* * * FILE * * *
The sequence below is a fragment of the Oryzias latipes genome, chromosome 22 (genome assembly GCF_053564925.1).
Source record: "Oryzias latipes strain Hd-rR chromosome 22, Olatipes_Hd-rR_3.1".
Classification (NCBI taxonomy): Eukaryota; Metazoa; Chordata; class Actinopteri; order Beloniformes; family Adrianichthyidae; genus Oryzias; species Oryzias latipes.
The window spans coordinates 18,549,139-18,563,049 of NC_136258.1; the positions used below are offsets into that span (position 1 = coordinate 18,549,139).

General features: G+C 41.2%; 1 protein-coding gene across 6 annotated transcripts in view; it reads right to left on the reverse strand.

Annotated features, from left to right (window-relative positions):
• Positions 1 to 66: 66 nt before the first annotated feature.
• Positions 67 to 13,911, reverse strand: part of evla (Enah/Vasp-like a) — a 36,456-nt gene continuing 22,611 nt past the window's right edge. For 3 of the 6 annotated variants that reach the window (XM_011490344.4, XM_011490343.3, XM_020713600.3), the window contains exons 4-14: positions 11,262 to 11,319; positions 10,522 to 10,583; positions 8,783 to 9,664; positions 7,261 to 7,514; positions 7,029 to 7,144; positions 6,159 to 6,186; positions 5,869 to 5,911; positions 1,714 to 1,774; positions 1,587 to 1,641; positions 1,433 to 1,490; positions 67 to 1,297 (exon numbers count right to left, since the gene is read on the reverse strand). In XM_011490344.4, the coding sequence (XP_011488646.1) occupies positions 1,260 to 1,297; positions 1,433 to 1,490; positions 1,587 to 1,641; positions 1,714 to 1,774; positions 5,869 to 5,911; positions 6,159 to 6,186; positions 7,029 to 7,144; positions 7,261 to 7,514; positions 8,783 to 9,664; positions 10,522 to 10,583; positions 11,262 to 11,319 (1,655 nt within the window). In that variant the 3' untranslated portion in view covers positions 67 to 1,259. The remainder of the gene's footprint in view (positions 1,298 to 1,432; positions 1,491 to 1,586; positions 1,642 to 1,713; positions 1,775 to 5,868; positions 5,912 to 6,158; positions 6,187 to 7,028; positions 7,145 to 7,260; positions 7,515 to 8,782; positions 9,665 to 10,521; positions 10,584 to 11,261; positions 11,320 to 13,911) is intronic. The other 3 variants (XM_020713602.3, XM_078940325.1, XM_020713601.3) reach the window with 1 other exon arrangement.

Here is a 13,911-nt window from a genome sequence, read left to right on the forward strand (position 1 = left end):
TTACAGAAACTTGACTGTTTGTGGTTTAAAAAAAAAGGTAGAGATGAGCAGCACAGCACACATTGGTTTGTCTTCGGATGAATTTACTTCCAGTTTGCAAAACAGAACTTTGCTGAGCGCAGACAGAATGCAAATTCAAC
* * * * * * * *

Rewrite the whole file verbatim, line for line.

The sequence below is a fragment of the Oryzias latipes genome, chromosome 22 (genome assembly GCF_053564925.1).
Source record: "Oryzias latipes strain Hd-rR chromosome 22, Olatipes_Hd-rR_3.1".
Classification (NCBI taxonomy): Eukaryota; Metazoa; Chordata; class Actinopteri; order Beloniformes; family Adrianichthyidae; genus Oryzias; species Oryzias latipes.
The window spans coordinates 18,549,139-18,563,049 of NC_136258.1; the positions used below are offsets into that span (position 1 = coordinate 18,549,139).

General features: G+C 41.2%; 1 protein-coding gene across 6 annotated transcripts in view; it reads right to left on the reverse strand.

Annotated features, from left to right (window-relative positions):
• Positions 1 to 66: 66 nt before the first annotated feature.
• Positions 67 to 13,911, reverse strand: part of evla (Enah/Vasp-like a) — a 36,456-nt gene continuing 22,611 nt past the window's right edge. For 3 of the 6 annotated variants that reach the window (XM_011490344.4, XM_011490343.3, XM_020713600.3), the window contains exons 4-14: positions 11,262 to 11,319; positions 10,522 to 10,583; positions 8,783 to 9,664; positions 7,261 to 7,514; positions 7,029 to 7,144; positions 6,159 to 6,186; positions 5,869 to 5,911; positions 1,714 to 1,774; positions 1,587 to 1,641; positions 1,433 to 1,490; positions 67 to 1,297 (exon numbers count right to left, since the gene is read on the reverse strand). In XM_011490344.4, the coding sequence (XP_011488646.1) occupies positions 1,260 to 1,297; positions 1,433 to 1,490; positions 1,587 to 1,641; positions 1,714 to 1,774; positions 5,869 to 5,911; positions 6,159 to 6,186; positions 7,029 to 7,144; positions 7,261 to 7,514; positions 8,783 to 9,664; positions 10,522 to 10,583; positions 11,262 to 11,319 (1,655 nt within the window). In that variant the 3' untranslated portion in view covers positions 67 to 1,259. The remainder of the gene's footprint in view (positions 1,298 to 1,432; positions 1,491 to 1,586; positions 1,642 to 1,713; positions 1,775 to 5,868; positions 5,912 to 6,158; positions 6,187 to 7,028; positions 7,145 to 7,260; positions 7,515 to 8,782; positions 9,665 to 10,521; positions 10,584 to 11,261; positions 11,320 to 13,911) is intronic. The other 3 variants (XM_020713602.3, XM_078940325.1, XM_020713601.3) reach the window with 1 other exon arrangement.

Here is a 13,911-nt window from a genome sequence, read left to right on the forward strand (position 1 = left end):
TTACAGAAACTTGACTGTTTGTGGTTTAAAAAAAAAGGTAGAGATGAGCAGCACAGCACACATTGGTTTGTCTTCGGATGAATTTACTTCCAGTTTGCAAAACAGAACTTTGCTGAGCGCAGACAGAATGCAAATTCAAC